Tramping across country is out of date in America.
Now, they’re vamping across country. Girls, of course. Classified by the police as “wanderlust flappers,” most of them are young women making from all points of the compass for Hollywood and fame.
Too poor to pay their train fare, they are not too proud to beg a lift from passing cars. Chief assets are a bright but piteous smile, a story of a car which broke down, and a handbag containing spare stockings and a complete beauty outfit.
Armed with these, girl hoboes (tramps) vamp their way from car to car for thousands of miles.
— 1928 ‘Wanderlust Flappers.’, The Mail (Adelaide, SA : 1912 - 1954), 14 January, p. 23, viewed 6 September, 2013, http://nla.gov.au/nla.news-article58551161 (via maybestreet)
"As a jealous man, I suffer four times over: because I am jealous, because I blame myself for being so, because I fear that my jealousy will wound the other, because I allow myself to be subject to a banality: I suffer from being excluded, from being aggressive, from being crazy, and from being common."
— Roland Barthes, A Lover’s Discourse: Fragments (via kateoplis)
“The dilemma that women writers encounter in their project of telling the other side of the story clearly has affinities with the debate over sexual difference currently preoccupying feminist theorists on both sides of the Atlantic. [fn 11] On one hand, the woman writer is often working explicitly from the recognition that received notions of plot, character, sequence, and even the grammatical structures in which these notions are received presume a dichotomy of same/other that institutes and preserves sexual difference within a binary schema of dominant and muted values. On the other hand, her attempts to overthrow or evade the terms of her inherited tradition are liable to be co-opted by these same terms, so that resistance is reinscribed as the failure inherent in the very concept of feminine literary endeavor.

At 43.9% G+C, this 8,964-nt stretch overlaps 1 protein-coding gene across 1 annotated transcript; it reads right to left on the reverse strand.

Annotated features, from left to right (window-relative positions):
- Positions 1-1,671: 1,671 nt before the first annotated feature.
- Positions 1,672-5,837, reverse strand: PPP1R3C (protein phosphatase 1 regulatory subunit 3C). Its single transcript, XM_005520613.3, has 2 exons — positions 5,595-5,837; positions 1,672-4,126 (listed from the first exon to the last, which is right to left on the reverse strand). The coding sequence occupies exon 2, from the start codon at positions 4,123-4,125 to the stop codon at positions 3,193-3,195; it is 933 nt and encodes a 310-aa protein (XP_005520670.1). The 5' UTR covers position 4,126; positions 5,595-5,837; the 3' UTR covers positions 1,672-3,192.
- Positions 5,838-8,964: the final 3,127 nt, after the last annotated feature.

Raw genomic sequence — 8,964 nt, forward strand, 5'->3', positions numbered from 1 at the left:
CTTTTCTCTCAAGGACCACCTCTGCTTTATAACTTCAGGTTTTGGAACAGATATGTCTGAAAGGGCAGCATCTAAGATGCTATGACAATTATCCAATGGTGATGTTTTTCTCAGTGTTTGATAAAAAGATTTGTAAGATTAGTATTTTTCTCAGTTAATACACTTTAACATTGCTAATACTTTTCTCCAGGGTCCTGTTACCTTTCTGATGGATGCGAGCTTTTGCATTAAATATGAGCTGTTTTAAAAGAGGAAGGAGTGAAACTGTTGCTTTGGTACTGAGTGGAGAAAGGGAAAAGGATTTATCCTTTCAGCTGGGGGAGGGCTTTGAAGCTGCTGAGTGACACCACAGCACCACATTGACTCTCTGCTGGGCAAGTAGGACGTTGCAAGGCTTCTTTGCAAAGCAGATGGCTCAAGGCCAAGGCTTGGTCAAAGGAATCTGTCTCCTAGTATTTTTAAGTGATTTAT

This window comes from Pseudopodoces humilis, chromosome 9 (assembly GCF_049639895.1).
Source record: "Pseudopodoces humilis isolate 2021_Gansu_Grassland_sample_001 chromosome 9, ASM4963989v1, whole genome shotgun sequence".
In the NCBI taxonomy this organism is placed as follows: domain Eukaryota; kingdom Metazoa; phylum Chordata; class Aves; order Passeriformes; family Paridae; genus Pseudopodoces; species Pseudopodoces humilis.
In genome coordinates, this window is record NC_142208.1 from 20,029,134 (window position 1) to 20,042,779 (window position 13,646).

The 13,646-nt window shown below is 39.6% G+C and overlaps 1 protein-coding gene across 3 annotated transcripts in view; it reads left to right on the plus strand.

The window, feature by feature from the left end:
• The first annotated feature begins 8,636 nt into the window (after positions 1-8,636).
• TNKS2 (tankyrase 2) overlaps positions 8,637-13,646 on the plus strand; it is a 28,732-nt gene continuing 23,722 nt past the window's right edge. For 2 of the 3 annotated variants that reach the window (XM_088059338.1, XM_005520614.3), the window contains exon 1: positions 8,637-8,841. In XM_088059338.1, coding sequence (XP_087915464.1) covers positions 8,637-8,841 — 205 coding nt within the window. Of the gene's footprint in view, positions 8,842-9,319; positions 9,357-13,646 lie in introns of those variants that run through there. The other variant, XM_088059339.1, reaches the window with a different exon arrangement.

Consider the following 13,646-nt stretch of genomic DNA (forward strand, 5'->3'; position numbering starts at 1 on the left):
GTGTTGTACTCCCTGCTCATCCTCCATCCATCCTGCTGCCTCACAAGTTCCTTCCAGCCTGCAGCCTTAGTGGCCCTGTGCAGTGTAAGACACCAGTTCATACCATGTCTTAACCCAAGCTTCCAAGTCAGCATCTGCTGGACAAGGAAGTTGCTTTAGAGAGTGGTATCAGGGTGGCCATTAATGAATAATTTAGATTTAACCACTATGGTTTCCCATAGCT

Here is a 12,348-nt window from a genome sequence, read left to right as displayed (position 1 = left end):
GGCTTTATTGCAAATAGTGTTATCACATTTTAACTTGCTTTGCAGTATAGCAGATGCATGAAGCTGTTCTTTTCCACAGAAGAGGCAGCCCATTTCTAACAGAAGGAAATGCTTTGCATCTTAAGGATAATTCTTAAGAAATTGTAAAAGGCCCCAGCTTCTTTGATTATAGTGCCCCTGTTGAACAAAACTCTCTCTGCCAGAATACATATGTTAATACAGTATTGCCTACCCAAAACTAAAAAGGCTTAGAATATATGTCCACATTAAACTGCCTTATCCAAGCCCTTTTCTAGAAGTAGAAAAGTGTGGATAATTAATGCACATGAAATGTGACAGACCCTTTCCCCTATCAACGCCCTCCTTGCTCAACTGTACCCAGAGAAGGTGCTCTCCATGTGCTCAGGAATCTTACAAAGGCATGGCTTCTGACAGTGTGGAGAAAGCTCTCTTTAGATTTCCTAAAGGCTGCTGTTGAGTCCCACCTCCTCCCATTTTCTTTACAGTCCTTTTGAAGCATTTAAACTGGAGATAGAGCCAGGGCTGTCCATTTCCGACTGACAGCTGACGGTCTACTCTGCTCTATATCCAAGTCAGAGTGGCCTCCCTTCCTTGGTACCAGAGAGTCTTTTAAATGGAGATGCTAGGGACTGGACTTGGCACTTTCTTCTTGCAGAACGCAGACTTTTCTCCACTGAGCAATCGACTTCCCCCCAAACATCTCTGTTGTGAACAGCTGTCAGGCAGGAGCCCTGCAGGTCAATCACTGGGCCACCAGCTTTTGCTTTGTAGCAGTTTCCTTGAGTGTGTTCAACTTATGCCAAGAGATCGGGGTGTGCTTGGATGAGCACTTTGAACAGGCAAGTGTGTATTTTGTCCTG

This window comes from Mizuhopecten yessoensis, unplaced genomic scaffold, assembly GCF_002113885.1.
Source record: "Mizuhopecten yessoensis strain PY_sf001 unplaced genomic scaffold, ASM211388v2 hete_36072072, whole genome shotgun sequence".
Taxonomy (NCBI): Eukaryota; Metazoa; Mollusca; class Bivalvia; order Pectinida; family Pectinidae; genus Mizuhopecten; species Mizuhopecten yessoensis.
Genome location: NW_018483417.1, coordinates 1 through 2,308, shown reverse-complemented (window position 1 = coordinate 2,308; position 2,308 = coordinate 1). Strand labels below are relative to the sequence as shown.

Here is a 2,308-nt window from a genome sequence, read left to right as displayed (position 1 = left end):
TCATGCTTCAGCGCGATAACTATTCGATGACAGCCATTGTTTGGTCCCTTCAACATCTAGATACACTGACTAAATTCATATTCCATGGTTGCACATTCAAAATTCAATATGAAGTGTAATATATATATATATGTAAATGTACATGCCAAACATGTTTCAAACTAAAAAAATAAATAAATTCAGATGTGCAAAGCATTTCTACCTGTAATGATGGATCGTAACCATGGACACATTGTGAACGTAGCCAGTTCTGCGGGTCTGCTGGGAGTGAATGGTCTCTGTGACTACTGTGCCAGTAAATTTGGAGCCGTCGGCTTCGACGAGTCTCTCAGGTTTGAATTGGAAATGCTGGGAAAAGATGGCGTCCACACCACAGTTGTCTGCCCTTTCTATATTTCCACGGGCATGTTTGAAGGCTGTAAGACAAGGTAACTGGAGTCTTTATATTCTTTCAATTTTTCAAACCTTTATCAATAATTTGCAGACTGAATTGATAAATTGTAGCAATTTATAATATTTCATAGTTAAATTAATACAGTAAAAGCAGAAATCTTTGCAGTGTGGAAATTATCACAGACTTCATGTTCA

[fn11: The issue is probably the most fundamental and certainly the most controversial in feminist theory over the past ten years. On one hand, any privileging of the differences between subjects gendered masculine and subjects gendered feminine threatens to turn into wholesale acceptance of the cultural stereotypes that institute and maintain sexism. On the other hand, insisting on a lack of difference between masculine and feminine subjects threatens to assimilate everyone to a masculine system of values— to what Luce Irigaray perceptively calls the economy of the Same]” (7)
— Molly Hite, The Other Side of the Story: Structures and Strategies of Contemporary Feminist Narrative. Ithaca: Cornell UP, 1989.
"The difference between the right word and the almost right word is the difference between lightning and a lightning bug."
— Mark Twain (via kateoplis)